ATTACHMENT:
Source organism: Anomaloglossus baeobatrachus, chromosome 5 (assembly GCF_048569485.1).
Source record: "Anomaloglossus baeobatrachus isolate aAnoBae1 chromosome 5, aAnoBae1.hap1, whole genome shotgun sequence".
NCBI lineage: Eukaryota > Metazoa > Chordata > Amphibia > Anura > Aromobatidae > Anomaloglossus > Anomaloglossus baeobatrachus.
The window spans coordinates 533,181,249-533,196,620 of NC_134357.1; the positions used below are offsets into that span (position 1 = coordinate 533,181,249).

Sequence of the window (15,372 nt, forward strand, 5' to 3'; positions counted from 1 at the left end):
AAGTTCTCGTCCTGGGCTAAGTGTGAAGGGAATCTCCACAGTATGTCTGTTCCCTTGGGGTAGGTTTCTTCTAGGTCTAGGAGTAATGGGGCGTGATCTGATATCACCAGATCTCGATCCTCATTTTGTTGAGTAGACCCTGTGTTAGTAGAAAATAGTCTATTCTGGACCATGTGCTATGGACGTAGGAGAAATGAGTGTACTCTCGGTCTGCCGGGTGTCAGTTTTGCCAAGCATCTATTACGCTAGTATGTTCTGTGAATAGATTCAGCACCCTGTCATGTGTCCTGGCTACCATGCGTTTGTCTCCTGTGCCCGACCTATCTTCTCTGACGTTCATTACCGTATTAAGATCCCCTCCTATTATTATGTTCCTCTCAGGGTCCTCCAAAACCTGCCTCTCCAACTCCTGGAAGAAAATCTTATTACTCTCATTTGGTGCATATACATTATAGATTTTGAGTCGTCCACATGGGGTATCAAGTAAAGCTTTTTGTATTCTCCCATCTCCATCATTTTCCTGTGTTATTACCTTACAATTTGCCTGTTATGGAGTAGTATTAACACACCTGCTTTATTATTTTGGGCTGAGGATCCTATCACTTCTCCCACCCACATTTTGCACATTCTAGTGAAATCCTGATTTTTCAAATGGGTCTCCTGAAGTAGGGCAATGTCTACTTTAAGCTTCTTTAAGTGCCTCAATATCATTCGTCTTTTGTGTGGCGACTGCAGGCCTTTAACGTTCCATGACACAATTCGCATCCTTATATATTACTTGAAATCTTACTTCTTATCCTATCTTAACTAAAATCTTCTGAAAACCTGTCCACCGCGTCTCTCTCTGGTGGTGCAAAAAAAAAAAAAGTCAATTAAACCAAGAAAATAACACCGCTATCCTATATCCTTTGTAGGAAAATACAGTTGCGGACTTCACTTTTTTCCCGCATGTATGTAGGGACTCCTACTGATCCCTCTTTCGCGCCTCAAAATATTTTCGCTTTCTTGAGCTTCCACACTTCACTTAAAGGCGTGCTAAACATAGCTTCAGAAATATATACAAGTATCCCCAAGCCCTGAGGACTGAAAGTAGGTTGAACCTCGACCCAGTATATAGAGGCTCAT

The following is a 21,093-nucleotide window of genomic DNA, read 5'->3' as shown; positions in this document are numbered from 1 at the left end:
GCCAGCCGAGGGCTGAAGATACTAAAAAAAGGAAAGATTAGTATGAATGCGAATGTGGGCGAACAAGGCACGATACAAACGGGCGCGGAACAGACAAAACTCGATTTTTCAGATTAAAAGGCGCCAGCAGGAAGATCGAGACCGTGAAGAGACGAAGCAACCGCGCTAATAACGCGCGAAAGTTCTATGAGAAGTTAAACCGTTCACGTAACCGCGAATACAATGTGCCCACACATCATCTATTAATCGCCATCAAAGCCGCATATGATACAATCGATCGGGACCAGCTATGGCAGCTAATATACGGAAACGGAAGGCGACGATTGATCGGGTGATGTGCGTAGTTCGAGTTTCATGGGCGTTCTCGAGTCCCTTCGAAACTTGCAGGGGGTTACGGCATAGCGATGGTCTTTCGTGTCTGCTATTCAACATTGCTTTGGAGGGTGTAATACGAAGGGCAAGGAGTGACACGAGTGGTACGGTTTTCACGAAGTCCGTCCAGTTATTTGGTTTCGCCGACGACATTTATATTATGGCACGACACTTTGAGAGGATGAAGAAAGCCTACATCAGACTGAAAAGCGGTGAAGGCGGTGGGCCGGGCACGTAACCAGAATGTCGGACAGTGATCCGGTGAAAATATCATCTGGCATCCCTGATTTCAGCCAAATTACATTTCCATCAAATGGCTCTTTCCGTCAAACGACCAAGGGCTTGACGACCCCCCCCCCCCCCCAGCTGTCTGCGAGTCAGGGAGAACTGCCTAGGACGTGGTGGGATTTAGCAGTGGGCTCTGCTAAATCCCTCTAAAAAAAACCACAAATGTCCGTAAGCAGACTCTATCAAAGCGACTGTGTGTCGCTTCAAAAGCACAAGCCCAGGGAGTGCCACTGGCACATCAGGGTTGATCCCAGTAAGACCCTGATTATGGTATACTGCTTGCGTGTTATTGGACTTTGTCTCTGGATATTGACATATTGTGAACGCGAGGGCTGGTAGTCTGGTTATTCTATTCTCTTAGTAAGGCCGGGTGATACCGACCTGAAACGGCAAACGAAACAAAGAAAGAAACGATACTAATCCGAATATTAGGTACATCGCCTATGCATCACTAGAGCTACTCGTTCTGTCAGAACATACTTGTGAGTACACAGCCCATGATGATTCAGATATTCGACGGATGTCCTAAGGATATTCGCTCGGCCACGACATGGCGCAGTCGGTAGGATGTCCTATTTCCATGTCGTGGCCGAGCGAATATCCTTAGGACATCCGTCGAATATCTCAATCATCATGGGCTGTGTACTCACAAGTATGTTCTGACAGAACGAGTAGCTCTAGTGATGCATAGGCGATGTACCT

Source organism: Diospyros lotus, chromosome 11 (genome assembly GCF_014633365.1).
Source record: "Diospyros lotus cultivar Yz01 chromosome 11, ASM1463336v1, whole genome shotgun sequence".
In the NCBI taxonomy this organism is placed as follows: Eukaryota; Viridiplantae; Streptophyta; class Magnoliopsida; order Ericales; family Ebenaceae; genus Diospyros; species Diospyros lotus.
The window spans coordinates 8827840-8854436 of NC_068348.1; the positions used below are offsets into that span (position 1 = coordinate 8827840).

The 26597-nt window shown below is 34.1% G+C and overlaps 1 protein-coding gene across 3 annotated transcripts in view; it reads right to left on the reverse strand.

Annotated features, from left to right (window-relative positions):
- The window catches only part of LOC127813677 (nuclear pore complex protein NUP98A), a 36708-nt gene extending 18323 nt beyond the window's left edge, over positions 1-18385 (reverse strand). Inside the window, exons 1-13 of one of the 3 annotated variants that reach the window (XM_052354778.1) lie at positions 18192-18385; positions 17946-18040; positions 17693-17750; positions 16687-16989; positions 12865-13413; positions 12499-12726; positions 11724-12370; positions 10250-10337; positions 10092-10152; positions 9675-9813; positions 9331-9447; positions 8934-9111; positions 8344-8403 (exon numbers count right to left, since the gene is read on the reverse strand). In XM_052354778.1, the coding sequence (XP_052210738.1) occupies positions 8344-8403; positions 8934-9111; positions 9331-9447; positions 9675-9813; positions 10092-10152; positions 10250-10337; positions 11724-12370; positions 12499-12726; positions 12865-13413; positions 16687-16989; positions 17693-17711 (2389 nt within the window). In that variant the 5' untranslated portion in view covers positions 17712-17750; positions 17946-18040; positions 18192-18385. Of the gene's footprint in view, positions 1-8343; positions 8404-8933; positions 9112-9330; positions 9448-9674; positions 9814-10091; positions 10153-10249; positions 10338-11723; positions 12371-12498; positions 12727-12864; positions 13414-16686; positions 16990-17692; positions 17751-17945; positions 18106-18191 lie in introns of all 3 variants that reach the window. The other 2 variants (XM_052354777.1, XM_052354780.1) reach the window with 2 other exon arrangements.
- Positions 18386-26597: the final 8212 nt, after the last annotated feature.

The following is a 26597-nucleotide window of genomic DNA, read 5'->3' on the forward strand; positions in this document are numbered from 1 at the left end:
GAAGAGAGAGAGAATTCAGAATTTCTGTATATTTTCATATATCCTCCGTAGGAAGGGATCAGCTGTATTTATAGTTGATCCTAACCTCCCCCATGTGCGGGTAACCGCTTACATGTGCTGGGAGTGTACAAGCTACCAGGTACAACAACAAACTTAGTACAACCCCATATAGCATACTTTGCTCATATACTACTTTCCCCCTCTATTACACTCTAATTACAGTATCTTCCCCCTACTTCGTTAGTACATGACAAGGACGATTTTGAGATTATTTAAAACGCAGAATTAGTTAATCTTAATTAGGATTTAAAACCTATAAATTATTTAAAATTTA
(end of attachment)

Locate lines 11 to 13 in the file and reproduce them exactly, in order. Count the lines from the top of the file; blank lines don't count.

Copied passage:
In the NCBI taxonomy this organism is placed as follows: Eukaryota; Viridiplantae; Streptophyta; class Magnoliopsida; order Ericales; family Ebenaceae; genus Diospyros; species Diospyros lotus.
The window spans coordinates 8827840-8854436 of NC_068348.1; the positions used below are offsets into that span (position 1 = coordinate 8827840).

The 26597-nt window shown below is 34.1% G+C and overlaps 1 protein-coding gene across 3 annotated transcripts in view; it reads right to left on the reverse strand.